Kuwait is going ahead with its proposed privatization plan, which includes offering a stake in its oil sector. Though the dates for the public offering haven’t been finalized yet, the gulf nation aims to build a strong public-private partnership in the future.
“This move may be like the Saudi offering of a percentage of Aramco shares. Oil prices have dropped and indicators show the slump may last five more years. These forecasts are by most financial bodies including the World Bank and the International Monetary Fund, who expect oil prices will not exceed $50 a barrel, so we have adopted our reforms based on these figures,” said Khalifa Hamada, Undersecretary at Ministry of Finance, reports the Kuwait Times.
The sale of stakes in its state-owned companies is part of a broader economic reform plan by Kuwait to shrink its budget deficit, which is forecast to be KD11.5bn ($38.6bn) for FY 2016/17.
Kuwait’s major portion of export revenue comes from oil, as shown in the chart below.
(Click to enlarge)
Though the Kuwaiti economy depends on oil, its breakeven price of $50 per barrel is one of the lowest among the gulf nations, according to the IMF estimates.
However, in March of this year, the cabinet accepted a six-point reform program for the nation’s economy.
“This plan is a government obligation for financial and economic reforms in accordance with the goals set for the nation’s development plan for fiscal 2016-2017 which the lawmakers approved on June 17 last year,” said Anas Al Saleh, Kuwait’s Deputy Premier and Acting Oil Minister back in April of this year, reports Gulf News Kuwait. Related: Citibank: We’re Nearing A Bull Market For Oil
As part of the reform process, the government plans to levy a 10 percent tax on corporate profits. Though the Kuwaiti media reports that the government proposes to privatize 60 percent of the public sector companies, it is not going to be an easy task considering the poor response to the earlier issue of Kuwait Airways Corporation (KAC).
The first attempt to privatize KAC was in 2008, however, due to the poor response it was followed by two more attempts in 2012 and 2014, which were unsuccessful. KAC’s weak balance sheet and numerous bureaucratic hurdles deterred the two interested parties, Jazeera Airways, and the logistics company, Agility, from acquiring a stake.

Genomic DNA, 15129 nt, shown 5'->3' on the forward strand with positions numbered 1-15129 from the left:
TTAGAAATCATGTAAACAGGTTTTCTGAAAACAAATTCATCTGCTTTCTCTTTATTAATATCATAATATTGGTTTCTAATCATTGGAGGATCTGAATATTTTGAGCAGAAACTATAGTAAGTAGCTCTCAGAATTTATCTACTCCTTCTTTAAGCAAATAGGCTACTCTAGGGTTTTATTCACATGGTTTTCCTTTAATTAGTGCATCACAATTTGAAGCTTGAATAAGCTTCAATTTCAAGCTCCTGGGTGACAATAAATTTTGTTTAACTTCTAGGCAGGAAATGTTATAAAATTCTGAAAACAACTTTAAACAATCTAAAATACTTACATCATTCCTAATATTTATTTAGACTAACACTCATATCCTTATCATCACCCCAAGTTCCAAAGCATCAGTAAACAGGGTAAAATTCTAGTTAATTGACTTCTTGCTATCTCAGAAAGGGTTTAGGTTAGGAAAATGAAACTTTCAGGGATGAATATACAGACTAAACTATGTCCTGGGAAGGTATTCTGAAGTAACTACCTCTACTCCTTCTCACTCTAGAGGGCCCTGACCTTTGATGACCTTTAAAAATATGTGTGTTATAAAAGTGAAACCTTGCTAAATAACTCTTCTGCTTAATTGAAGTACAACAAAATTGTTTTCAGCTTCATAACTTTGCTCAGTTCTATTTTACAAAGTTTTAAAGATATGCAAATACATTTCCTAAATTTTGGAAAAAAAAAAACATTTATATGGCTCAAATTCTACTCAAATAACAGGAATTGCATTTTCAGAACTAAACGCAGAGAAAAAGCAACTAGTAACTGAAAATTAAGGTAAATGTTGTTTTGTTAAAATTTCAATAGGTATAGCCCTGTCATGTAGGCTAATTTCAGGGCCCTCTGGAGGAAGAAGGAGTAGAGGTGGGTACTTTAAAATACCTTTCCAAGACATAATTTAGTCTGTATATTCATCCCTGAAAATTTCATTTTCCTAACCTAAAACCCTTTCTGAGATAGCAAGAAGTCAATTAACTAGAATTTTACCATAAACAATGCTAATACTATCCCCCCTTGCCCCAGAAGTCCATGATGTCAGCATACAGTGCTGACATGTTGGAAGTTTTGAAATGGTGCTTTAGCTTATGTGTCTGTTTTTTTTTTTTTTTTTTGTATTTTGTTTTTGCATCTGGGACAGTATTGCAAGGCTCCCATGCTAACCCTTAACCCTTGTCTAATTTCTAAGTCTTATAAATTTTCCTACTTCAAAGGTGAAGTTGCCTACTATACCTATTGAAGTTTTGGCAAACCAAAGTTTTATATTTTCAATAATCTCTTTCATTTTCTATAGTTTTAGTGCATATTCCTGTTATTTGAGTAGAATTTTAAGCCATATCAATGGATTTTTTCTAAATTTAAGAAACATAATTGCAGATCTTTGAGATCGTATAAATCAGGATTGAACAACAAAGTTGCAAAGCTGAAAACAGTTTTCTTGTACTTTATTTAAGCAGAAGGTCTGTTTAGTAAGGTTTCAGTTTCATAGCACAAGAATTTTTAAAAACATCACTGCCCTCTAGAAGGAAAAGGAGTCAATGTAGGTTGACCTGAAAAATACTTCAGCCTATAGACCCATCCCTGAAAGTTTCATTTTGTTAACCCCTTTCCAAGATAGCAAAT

This proves that only the well-run companies with a possibility of returning a profit will attract the private sector’s participation. The restructuring of KAC is an important message to the investors that the government is serious about its privatization program. Related: Shell’s New Sensors Could Reduce Exploration Costs Dramatically
With an increased private partnership, the state’s resources can be professionally managed and return higher profits to the investors. Warba Bank is a good example of successful privatization. The Kuwaiti government divested the bank in 2009. The citizens lapped up the 24 percent on offer and the remaining 76 percent was given to the Kuwait Investment Authority.
The government has kept control of the oil and gas production, education, and health services to itself.
The failure of oil to cross the first hurdle of $50 per barrel increases the urgency to privatize the assets so that the economy is in a better condition to weather another downturn in oil prices.
By Rakesh Upadhyay for Oilprice.com
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